The Nocturne band’s blend of Soul and Jump Blues captivated audiences at a multitude of venues and music festivals. In each location, Paule came closer to his eventual goal of being a songwriter/band leader/performer of his own.
Later in his career, Anthony gained recognition as being a featured lead guitar player touring with and backing up the likes of Boz Scaggs, Maria Muldaur, Barbara Lynn, Charlie Musselwhite and a host of others.
Paule’s also released two critically acclaimed solo LPs, “Big Guitar” and “Hiding in Plain Sight,” both primarily Blues, that are just marvelous in their musical integrity and inventiveness. Further along in his career, Paule’s collaborative Blues trio, The Hound Kings recorded a CD which came out right about the same time his first record with Philadelphia Soul and Blues singer, Frank Bey was released. “I knew I had to make a choice between what band I was going to put my energy into.”
When the Soul Orchestra really got rolling, he knew he had made the right decision The band was introduced (by noted South San Francisco promoter/producer Noel Hayes) to the music of, the late, much decorated and very much missed Bey starting in 2007. Paule, playing with his longtime keyboardist Tony Lufrano, started out his band with just a single horn, played by the wonderfully-talented, multi-BMA nominee, tenor saxophonist Nancy Wright.
Then came a musical revelation. The Porretta Soul Festival, held in a tiny town of 7,000-residents in Italy, (between Bologna & Florence) is one celebration most Soul music lovers would know. It is famous in Europe, and almost no other fests are dedicated purely to classic Soul music. There are regularly 2,500 – 3,000 concert-goers enjoying themselves and the music for a week in July, and people come from all over the world to participate. It turned out to be a showcase and an extremely important venue for the Orchestra.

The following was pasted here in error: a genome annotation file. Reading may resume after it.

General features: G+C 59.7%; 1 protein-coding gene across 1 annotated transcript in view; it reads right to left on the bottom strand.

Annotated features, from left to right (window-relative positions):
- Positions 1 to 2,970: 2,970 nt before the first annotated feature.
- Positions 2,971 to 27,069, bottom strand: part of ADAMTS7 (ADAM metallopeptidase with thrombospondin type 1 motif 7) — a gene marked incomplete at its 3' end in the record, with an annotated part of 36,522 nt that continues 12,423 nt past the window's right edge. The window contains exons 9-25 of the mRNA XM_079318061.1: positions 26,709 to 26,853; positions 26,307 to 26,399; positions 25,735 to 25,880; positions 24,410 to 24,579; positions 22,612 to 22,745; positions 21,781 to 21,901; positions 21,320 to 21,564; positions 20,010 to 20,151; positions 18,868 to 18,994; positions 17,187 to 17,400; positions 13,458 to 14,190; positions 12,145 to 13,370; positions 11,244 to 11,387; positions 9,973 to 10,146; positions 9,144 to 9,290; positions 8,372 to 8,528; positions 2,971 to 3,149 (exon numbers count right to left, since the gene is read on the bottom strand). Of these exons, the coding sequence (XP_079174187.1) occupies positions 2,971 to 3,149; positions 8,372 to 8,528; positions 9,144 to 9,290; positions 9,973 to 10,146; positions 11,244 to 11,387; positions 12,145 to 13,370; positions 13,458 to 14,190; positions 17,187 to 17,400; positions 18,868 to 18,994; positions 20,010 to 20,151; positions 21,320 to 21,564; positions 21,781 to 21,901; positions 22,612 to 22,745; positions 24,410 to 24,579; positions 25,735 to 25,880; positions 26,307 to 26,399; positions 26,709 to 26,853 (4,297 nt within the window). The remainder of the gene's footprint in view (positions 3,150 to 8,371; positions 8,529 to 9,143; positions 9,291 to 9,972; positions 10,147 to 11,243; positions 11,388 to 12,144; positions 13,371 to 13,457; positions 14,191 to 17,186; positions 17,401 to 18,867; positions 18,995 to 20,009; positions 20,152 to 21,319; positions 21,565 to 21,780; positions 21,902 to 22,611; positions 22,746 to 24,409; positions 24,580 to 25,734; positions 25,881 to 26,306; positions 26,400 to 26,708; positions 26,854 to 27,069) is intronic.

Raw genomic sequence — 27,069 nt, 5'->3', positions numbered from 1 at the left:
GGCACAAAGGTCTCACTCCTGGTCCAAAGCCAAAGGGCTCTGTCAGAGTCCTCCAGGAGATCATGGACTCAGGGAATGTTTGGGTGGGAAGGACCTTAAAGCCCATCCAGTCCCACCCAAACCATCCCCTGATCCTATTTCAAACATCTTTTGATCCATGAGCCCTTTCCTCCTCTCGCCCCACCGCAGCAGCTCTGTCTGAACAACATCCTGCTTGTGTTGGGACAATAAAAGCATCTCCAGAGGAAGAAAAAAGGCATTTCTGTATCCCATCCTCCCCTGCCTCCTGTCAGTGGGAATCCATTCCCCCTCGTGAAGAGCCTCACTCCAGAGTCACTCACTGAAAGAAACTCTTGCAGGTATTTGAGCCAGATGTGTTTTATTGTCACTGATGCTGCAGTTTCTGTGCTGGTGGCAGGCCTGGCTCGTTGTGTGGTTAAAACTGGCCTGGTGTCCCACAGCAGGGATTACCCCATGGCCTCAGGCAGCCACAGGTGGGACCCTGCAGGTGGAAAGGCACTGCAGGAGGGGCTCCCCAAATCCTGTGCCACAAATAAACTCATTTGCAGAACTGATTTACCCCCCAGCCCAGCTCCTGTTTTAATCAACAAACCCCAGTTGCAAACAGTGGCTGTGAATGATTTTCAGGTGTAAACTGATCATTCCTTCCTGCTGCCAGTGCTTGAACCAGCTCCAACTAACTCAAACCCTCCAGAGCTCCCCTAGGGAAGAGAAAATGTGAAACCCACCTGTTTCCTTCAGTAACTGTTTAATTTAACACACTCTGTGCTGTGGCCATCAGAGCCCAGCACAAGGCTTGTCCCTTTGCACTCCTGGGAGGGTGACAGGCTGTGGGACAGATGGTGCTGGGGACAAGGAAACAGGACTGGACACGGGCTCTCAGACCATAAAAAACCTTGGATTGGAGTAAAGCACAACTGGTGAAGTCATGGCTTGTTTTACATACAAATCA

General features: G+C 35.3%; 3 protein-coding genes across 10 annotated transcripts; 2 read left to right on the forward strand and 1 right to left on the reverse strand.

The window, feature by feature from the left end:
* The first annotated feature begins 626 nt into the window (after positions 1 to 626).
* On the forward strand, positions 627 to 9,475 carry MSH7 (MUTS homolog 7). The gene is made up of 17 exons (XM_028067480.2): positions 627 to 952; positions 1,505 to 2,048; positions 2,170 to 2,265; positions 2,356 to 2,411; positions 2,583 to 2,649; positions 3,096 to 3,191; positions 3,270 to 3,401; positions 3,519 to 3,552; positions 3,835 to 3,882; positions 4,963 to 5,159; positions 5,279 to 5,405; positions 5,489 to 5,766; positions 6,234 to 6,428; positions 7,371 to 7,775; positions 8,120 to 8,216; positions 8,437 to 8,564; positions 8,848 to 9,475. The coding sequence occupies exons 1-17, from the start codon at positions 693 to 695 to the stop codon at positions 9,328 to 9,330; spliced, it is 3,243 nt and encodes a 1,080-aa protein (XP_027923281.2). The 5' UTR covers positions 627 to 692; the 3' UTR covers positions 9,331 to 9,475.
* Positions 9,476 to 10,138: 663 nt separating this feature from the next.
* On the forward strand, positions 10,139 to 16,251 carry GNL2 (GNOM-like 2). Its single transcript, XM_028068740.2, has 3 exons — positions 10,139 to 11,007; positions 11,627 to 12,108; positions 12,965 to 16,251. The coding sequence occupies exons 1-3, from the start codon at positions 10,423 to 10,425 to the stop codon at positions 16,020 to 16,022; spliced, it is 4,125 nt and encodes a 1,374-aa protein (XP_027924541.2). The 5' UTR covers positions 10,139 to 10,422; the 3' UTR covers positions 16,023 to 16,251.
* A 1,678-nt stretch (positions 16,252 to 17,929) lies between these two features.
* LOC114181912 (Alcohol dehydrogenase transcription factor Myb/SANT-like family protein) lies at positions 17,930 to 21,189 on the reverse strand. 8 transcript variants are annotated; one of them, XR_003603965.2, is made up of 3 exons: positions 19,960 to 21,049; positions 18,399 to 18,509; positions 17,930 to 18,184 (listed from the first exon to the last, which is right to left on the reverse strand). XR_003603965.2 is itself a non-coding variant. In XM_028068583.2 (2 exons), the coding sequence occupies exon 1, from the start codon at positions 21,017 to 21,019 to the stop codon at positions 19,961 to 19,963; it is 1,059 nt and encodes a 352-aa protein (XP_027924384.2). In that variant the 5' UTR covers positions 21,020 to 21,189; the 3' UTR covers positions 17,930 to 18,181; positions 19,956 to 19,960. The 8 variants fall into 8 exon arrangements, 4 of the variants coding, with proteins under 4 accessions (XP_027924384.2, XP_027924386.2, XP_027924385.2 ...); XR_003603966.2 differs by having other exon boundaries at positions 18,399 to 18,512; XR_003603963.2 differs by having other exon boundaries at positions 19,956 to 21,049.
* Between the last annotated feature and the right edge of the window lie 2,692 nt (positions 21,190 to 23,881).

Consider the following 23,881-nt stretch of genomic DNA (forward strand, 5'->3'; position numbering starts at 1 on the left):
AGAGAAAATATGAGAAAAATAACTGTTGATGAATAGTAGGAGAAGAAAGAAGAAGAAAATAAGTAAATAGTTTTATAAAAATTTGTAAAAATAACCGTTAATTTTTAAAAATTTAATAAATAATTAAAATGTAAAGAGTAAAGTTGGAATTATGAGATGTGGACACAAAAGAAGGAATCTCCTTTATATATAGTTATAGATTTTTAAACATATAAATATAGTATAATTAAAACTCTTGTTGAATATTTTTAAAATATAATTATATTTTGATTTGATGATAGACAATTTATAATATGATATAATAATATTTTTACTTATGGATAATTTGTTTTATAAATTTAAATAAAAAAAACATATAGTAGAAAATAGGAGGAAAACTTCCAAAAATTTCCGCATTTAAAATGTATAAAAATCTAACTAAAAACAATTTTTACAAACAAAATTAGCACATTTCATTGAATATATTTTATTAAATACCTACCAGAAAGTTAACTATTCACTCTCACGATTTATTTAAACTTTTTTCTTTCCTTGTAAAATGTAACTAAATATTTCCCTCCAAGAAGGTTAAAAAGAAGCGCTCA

In 2014 the Orchestra opened up Porretta and promoter/booker Graziano Uliani loved them. “We had gone with Frank Bey and both Graziano and I realized that the Soul Orchestra was a perfect band for the occasion.”
The Orchestra quickly became the house band at Poretta, backing up guest singers and learning up to 80 or 90 new songs per the week long event. The Fest featured 10-12 guest artists each year playing eight to nine songs each. “It was a hard job, as we had to write all the horn charts, endure 23 days of rehearsal and then Friday through Sunday in mid-summer, play the festival.” They backed up numerable artists such as Carla Thomas, the ageless Bobby Rush, Tennessee brothers Spencer and Percy Wiggins and eventually, Frank Bey.
Back in the States, Bey soon after suggested he’d like to play with a full horn section, which is exactly what occurred when the Orchestra backed him up on their first album together, “You Don’t Know Nothing.” They started out with a 3-piece horn section, and Paul confesses “until it was a four piece for Frank’s sake. I’m now addicted to having a full orchestra.”